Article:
date:1st May, 16 | by: Joe Karanka | views:
blog website ideas

I believe in the power of choice. Choice not only compels us to make better decisions but it offers us the power to act on situations which may have affected us either directly or indirectly.


What does the Power of choice have to do with Php Counters? Well, bare with me!

Isn’t it fascinating to know how many people have visited your website? Or how many people have read that cool blog post that you posted a few days ago?


Why do I need a Viewer Counter?

The knowledge of that offers you some sort of numerical figure that discloses the speed at which you as a blogger, or web store, etc., are gaining progress and reputation amongst your competitors in this vile World Wide Web. Additionally, it offers you the power to act. Do you need to increase your web presence by hiring a SEO expert? Do you start buying keywords? Your choices are infinite.

In this article, I will delve on creating a simple php page viewer counter that does not require a database. To repharse my words, we will be using a flat text file to keep track of our page view values.

First, make two simple files: count.php and count_data.txt. Save both files in your parent directory.

Count.php // paste the following code

 $handle = fopen("count_data.txt", "r")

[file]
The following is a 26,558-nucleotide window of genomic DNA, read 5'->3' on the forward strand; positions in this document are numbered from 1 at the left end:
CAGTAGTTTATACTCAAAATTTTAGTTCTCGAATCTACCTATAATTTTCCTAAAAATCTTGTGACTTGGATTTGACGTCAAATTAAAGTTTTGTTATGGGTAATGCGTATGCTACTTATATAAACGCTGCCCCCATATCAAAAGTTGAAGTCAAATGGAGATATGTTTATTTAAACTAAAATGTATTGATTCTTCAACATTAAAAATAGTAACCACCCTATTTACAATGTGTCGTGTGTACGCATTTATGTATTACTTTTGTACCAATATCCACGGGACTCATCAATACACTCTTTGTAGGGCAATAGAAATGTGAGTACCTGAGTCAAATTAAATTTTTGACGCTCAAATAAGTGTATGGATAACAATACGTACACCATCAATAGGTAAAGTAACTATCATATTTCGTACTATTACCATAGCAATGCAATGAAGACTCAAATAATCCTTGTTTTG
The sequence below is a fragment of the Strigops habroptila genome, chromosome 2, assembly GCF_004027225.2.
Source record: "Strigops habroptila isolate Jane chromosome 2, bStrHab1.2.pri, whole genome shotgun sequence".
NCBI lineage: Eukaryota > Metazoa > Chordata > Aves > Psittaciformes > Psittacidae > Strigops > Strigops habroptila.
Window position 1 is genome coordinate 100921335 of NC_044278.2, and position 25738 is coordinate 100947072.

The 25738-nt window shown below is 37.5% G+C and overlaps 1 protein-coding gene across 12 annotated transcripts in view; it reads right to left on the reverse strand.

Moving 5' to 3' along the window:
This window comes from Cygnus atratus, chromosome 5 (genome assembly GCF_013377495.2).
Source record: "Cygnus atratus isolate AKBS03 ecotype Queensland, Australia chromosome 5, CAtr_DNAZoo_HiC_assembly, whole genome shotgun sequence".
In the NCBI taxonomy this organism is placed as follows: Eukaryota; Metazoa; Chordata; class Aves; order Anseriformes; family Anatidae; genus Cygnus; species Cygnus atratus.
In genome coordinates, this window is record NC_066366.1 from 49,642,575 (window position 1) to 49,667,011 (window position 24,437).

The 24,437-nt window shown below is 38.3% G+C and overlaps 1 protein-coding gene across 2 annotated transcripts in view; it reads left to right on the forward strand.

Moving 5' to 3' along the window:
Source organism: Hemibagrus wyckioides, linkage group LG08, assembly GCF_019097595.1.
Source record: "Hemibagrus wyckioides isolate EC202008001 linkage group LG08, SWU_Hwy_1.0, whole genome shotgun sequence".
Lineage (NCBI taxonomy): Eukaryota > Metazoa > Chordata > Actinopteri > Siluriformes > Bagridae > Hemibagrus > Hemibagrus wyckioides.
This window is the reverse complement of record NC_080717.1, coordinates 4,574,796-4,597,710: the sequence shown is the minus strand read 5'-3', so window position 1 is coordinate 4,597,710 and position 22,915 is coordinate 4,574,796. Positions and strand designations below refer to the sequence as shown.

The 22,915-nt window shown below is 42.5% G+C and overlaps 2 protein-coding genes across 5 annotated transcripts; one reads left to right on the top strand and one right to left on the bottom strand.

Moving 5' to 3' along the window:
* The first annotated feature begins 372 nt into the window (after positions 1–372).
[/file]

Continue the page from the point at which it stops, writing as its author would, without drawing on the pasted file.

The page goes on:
echo "could not open the file" ;
    } else {
	  $counter = (int ) fread($handle,20);
	  fclose ($handle); 
	  echo $counter ;
	  $handle = fopen("count_data.txt", "w" );
	  fwrite($handle,$counter) ;
	  fclose ($handle) ;


What just happened?

As is a common rule in PHP, three important steps need to be followed:

  1. Open a file and define a file handler – in our case; $handle = fopen
  2. Assign read or write privileges to the variables – 'r' or 'w'
  3. Close the file – fclose ($handle)


What's Fopen() function in PHP?

Fopen () function is used to open a file. It takes three arguments but in our case, we are only using two parameters:
These are:  Fopen (“file_name”, “mode”);
In this case, the file name that needs to be open is count_data.txt

Mode specifies what argument should be parsed onto count_data.txt. it can either take up reading or writing modes. Below are arguments that can be parsed in the "mode" variable.

  • read = read mode i.e. reading from a file
  • write = write mode i.e. writing to a file
  • r+ = read and write mode
  • w+ = write and read mode
  • a = appending i.e. whatever data we had written to a file will be appended to the second file
  • a+ = reading and appending


Proceeding with our code; this is what the other entries do:

The ++ in $counter++ annotates an increment of the page views to the variable.

Echo $counter should display the data collected within the variable.

Finally, type the numeral 1 to the count_data.txt. This should give the counter a head start in terms of count value.

And, that's all!

Good design is obvious. Great design is transparent..